The allure of first person is strong—it’s edgy, intimate, and goes down as easy as gossip. In the era of Facebook, we are writing more than ever—and almost all of it in first person. It’s a small step from detailing reality to detailing dreams—and from there, to detailing the events of a story. And with the success of many such ventures, why not? There is something powerfully emotional and immediate about first person, especially when we are so used to connecting with people via their online lives. And all the practice we receive from our own journaling makes first person both an approachable and natural form of narration.
But, while writing a journal—online or otherwise—provides excellent writing practice, when it comes to your actual story, there are a few important differences. For one, your online journal has context: you! For another, the reader has no expectations of an entertaining, immersive, world-shaking story from an online journal.
We care about online journals because they belong to real people—it gives it a sense of importance lacking in fiction. But once you know it’s “merely” another work of fiction, the bar raises—as do your expectations. In order to keep the magic, it’s important to understand the tricks—and traps--of first person narration, as well as how to control the context and expectations of the story.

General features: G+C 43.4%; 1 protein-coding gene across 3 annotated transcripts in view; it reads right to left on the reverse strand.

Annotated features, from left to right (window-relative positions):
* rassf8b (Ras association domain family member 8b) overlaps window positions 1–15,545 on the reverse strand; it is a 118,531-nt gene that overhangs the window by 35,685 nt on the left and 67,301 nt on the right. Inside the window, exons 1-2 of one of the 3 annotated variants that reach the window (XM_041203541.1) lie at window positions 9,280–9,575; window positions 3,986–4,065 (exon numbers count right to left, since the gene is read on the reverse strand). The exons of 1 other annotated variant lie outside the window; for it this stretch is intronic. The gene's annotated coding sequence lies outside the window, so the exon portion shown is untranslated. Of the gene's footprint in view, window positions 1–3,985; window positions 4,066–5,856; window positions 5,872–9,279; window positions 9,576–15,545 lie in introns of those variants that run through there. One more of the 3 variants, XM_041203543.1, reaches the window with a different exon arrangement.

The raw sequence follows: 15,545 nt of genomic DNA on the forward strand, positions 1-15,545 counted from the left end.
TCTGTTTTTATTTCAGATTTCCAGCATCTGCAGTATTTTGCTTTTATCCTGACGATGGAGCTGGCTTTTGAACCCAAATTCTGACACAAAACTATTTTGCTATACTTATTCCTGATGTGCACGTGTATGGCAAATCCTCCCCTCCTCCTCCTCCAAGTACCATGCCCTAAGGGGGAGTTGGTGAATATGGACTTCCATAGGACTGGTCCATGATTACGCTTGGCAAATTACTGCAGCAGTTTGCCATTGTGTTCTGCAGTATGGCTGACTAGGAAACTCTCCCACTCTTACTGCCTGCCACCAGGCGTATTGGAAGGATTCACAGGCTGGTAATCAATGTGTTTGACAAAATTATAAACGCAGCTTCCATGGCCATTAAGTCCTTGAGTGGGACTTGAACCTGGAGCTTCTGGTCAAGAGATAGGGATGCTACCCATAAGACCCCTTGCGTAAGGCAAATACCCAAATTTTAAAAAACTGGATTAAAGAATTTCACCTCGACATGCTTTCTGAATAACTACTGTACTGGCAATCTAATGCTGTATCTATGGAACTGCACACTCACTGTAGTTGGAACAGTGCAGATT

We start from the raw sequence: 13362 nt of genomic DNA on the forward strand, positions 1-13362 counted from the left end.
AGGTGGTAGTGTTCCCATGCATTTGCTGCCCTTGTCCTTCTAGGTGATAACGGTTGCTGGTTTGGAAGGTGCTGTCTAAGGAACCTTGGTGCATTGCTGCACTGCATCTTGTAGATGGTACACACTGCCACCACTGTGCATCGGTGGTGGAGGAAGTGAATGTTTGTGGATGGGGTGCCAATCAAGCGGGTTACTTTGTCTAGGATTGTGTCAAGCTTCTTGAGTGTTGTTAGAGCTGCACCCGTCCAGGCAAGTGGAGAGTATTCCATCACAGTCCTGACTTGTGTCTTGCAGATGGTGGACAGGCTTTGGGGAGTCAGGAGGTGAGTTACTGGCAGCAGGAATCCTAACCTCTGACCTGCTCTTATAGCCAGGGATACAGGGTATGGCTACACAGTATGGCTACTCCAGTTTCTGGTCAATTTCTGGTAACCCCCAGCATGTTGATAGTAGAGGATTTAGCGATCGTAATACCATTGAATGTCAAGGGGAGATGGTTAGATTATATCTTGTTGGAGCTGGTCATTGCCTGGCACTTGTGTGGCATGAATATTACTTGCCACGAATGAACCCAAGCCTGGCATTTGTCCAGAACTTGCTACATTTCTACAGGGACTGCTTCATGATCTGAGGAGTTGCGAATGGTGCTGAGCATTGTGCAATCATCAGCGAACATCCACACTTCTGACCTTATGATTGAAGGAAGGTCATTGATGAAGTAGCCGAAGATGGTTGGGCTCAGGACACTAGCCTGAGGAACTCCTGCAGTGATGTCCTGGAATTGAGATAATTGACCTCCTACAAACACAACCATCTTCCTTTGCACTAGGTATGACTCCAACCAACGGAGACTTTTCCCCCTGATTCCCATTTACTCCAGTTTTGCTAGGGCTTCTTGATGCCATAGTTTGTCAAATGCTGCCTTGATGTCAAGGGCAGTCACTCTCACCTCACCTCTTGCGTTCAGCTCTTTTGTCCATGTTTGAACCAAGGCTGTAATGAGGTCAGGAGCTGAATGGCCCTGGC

Voice Is Everything
Voice is always important—but never more so than in a first person story. First person stories force an intimacy between reader and narrator unlike any other story. And, speaking as a reader, if that intimacy is abused by a narrator voice I don’t fancy, it doesn’t matter how compelling the story is--I will put that book down. It’s a knee-jerk reaction, the same as if that unlikeable voice were whispering in your ear. Just as a particularly good voice can get me excited about just about anything--from the history of the sea cucumber to the secret lives of washcloths.
So, take a little time. Think about those voices you’ve heard that can still a buzzing room without raising their volume. The voices that could say anything and make it music to your ears. The voices that silence the voice inside your head and fill the cavity of your skull with their own resonant tones. And then try to craft an engaging first person voice with those same qualities. Remember: many of the tricks that work for you as a person will read incredibly differently coming from an unknown character on paper. Being unduly negative can easily unite readers against you, rather than inciting empathy as it would were you to use it with people who know you for a good, relatable person.